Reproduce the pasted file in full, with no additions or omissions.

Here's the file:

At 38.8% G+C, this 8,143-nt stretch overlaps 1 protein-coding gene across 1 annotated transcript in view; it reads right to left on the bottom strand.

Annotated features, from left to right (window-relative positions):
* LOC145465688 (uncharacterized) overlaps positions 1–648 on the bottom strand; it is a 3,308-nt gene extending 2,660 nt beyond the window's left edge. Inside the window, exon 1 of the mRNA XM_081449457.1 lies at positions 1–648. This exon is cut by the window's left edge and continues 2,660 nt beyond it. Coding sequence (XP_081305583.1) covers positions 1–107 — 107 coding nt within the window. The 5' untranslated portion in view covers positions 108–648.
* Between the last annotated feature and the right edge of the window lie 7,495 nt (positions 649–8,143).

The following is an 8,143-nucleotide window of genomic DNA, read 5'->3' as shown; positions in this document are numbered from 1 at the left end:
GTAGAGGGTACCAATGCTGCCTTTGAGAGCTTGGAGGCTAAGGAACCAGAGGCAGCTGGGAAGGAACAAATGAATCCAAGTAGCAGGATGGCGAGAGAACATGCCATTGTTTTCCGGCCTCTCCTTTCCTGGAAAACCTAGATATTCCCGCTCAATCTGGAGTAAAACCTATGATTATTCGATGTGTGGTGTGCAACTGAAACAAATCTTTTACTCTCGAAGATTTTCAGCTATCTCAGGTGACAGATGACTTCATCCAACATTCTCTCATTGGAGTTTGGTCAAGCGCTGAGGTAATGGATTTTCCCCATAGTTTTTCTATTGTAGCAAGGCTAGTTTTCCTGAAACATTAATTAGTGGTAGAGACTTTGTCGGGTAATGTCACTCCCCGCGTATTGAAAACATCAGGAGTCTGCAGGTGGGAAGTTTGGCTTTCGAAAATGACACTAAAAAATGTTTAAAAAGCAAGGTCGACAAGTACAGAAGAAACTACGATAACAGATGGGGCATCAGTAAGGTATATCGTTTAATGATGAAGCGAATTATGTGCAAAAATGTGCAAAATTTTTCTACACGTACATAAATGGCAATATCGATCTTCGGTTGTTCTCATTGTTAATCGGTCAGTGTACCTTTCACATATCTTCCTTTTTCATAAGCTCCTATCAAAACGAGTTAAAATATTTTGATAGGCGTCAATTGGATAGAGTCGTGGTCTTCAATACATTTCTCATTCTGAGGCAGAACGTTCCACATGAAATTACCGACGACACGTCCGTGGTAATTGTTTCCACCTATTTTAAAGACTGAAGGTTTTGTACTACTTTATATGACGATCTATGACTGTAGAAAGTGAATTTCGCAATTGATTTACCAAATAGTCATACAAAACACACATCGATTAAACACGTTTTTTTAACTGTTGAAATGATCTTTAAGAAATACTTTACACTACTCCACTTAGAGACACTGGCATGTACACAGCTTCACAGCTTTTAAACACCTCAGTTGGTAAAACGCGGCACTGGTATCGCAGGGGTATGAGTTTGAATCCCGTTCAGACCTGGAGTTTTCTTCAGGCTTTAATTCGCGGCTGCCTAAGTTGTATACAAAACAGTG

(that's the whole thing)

At 38.8% G+C, this 8,143-nt stretch overlaps 1 protein-coding gene across 1 annotated transcript in view; it reads right to left on the bottom strand.

Annotated features, from left to right (window-relative positions):
* LOC145465688 (uncharacterized) overlaps positions 1–648 on the bottom strand; it is a 3,308-nt gene extending 2,660 nt beyond the window's left edge. Inside the window, exon 1 of the mRNA XM_081449457.1 lies at positions 1–648. This exon is cut by the window's left edge and continues 2,660 nt beyond it. Coding sequence (XP_081305583.1) covers positions 1–107 — 107 coding nt within the window. The 5' untranslated portion in view covers positions 108–648.
* Between the last annotated feature and the right edge of the window lie 7,495 nt (positions 649–8,143).

The following is an 8,143-nucleotide window of genomic DNA, read 5'->3' as shown; positions in this document are numbered from 1 at the left end:
GTAGAGGGTACCAATGCTGCCTTTGAGAGCTTGGAGGCTAAGGAACCAGAGGCAGCTGGGAAGGAACAAATGAATCCAAGTAGCAGGATGGCGAGAGAACATGCCATTGTTTTCCGGCCTCTCCTTTCCTGGAAAACCTAGATATTCCCGCTCAATCTGGAGTAAAACCTATGATTATTCGATGTGTGGTGTGCAACTGAAACAAATCTTTTACTCTCGAAGATTTTCAGCTATCTCAGGTGACAGATGACTTCATCCAACATTCTCTCATTGGAGTTTGGTCAAGCGCTGAGGTAATGGATTTTCCCCATAGTTTTTCTATTGTAGCAAGGCTAGTTTTCCTGAAACATTAATTAGTGGTAGAGACTTTGTCGGGTAATGTCACTCCCCGCGTATTGAAAACATCAGGAGTCTGCAGGTGGGAAGTTTGGCTTTCGAAAATGACACTAAAAAATGTTTAAAAAGCAAGGTCGACAAGTACAGAAGAAACTACGATAACAGATGGGGCATCAGTAAGGTATATCGTTTAATGATGAAGCGAATTATGTGCAAAAATGTGCAAAATTTTTCTACACGTACATAAATGGCAATATCGATCTTCGGTTGTTCTCATTGTTAATCGGTCAGTGTACCTTTCACATATCTTCCTTTTTCATAAGCTCCTATCAAAACGAGTTAAAATATTTTGATAGGCGTCAATTGGATAGAGTCGTGGTCTTCAATACATTTCTCATTCTGAGGCAGAACGTTCCACATGAAATTACCGACGACACGTCCGTGGTAATTGTTTCCACCTATTTTAAAGACTGAAGGTTTTGTACTACTTTATATGACGATCTATGACTGTAGAAAGTGAATTTCGCAATTGATTTACCAAATAGTCATACAAAACACACATCGATTAAACACGTTTTTTTAACTGTTGAAATGATCTTTAAGAAATACTTTACACTACTCCACTTAGAGACACTGGCATGTACACAGCTTCACAGCTTTTAAACACCTCAGTTGGTAAAACGCGGCACTGGTATCGCAGGGGTATGAGTTTGAATCCCGTTCAGACCTGGAGTTTTCTTCAGGCTTTAATTCGCGGCTGCCTAAGTTGTATACAAAACAGTG